In my dance class last week (with Margaret Paek, whom I highly recommend), we had a guest instructor, Gabriel Forestieri. In class he told us about an experience he had where he and a fellow dancer were outside enjoying the day, stretching and moving their bodies through space. He recalled the numerous odd looks they both received from numerous passers-by, and later remarked on it to his partner. Her response stuck with me and created a slew of emotions the more I thought about it. “We aren’t allowed to enjoy our bodies publicly.”
After this statement was first stated into the atmosphere of my dance class I saw a few faces of confusion and slight disbelief as my fellow students and I tried to negate this statement. But, the more we thought on it the more we found examples that only proved this fact to be true. And although this new understanding of an unspoken rule of my culture that I have subconsciously known and obeyed since I first knew what ‘socially acceptable’ meant brought with it the peace of finally having that rule brought into the light, it also made me very sad.
I have loved to dance since I was first put into ballet class at 3 (maybe even before that) and to learn the real reason why my dancing — both the emotions and effort I put into it, as well as the amount I do now compared to my childhood has changed was a sinking feeling I felt helpless to change. In class the day Mr. Forestieri came I was not the only person to remark that it felt like we were ‘dancing like children.’ The dance class was split into two groups and each had to go out into a space in the Warch Campus Center and then recreate a dance they had made for their partners in an earlier experiment. Dancing outside of the safety of Esch, our designated dance class space, and especially in front of various students and staff was a challenging experience, but many of us stated afterward we found confidence being in a group who were also breaking the norm of what kind of movements were expected in that particular space. I found my dancing to be childlike, becoming something curious and exploratory in nature. And after some contemplation on the idea that we are not brought up to enjoy our bodies publicly I made a connection between that and a reversion to childlike dancing.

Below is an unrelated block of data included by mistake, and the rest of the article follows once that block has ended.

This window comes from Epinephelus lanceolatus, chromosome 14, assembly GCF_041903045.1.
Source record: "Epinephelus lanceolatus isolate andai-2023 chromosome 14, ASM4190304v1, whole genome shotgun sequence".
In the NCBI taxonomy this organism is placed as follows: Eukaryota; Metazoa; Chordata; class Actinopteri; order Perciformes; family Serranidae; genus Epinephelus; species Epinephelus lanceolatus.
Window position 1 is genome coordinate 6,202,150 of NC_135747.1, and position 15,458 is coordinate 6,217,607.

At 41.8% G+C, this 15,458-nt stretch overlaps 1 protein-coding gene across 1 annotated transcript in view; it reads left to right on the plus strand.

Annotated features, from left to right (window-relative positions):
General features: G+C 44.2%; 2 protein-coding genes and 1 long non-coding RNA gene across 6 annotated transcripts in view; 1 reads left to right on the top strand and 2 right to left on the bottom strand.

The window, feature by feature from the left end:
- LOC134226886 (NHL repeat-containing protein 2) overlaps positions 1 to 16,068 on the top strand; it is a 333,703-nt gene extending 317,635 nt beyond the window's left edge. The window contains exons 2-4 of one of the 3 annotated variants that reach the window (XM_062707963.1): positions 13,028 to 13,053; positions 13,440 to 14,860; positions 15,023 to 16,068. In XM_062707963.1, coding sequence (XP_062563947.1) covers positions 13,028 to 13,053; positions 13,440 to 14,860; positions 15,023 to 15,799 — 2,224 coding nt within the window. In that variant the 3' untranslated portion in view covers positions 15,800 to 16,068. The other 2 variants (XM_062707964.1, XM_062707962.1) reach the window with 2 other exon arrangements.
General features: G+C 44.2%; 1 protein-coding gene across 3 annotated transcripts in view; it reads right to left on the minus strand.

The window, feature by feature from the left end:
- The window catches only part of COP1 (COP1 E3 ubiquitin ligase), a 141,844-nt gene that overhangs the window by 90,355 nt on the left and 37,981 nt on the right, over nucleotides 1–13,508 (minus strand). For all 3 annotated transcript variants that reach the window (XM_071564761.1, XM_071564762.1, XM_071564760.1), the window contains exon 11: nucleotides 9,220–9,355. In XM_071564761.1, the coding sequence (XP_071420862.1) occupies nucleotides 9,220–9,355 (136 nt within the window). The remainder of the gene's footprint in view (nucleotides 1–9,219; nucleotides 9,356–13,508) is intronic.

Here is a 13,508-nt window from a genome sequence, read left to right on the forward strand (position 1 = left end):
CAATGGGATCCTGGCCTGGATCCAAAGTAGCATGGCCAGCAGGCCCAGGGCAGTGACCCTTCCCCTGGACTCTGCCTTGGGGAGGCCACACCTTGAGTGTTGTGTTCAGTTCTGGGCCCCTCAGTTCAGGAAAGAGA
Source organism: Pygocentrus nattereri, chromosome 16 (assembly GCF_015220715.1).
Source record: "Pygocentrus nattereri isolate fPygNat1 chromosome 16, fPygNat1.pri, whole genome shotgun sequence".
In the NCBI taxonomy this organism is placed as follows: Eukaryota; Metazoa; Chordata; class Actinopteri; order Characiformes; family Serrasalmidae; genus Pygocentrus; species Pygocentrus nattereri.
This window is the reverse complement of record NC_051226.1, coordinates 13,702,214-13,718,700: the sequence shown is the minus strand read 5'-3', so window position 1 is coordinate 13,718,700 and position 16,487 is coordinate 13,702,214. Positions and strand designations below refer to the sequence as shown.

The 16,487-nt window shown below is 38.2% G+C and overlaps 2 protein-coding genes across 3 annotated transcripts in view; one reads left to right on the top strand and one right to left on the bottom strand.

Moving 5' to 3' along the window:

Mr. Forestieri, when discussung what type of movement is acceptable in the public eye, used the idea of people working out because they are usually very driven and forceful in their movements and not often smiling. I thought of children, who usually are not yet the best at following social norms. To see children dancing around in public spaces is not anything that creates an awkward and uncomfortable feeling like when adults do it. And perhaps that is because of the belief adults should know better as full-grown members of society.
The culture of today, with its rampant advantage of sharing opinions via tabloids, the news, Facebook, your phone, basically anywhere you look — has a very strong influence on our lives. Body-shaming is something that has already been brought up and is still being fought as I suspect it will be for a long time unfortunately, and this realization that dancing is specifically only something to be done on a stage, this specific categorization of dance, feels like just another way of making us feel bad about our bodies. Perhaps there are connotations associated with ‘enjoying your body’, such as more intimate relations, that groups all forms of enjoyment into that private category of sensual touch. Maybe people think enjoying their body publicly will bring criticism from others, quick to give judgement on shortcomings in that person’s physical appearance or ability. To go out into the world and publicly enjoy your body, in whatever way that means, should not be something that brings with it a fear of scrutiny and scorn.
I dropped out of ballet after 6 years because of an acute awareness that my short little round body was nothing like the elegant, lithe bodies of the other dancers. To this day I still regret leaving ballet. Maybe if I hadn’t felt the pressure to no longer enjoy my body, with all it’s oddities and quirks that make it uniquely mine, I would have stayed in ballet, or at least found another dance style which would allow me to still enact this form of art I love so much. I watch dance videos of flash mobs, and I see the big sensation they make because they are creating a space where dance is allowed wherever they choose- the park, a street, the mall. I hope one day people will feel free to dance, to move their bodies, in whatever way makes them feel like they are enacting physically the joy they feel inside, anywhere.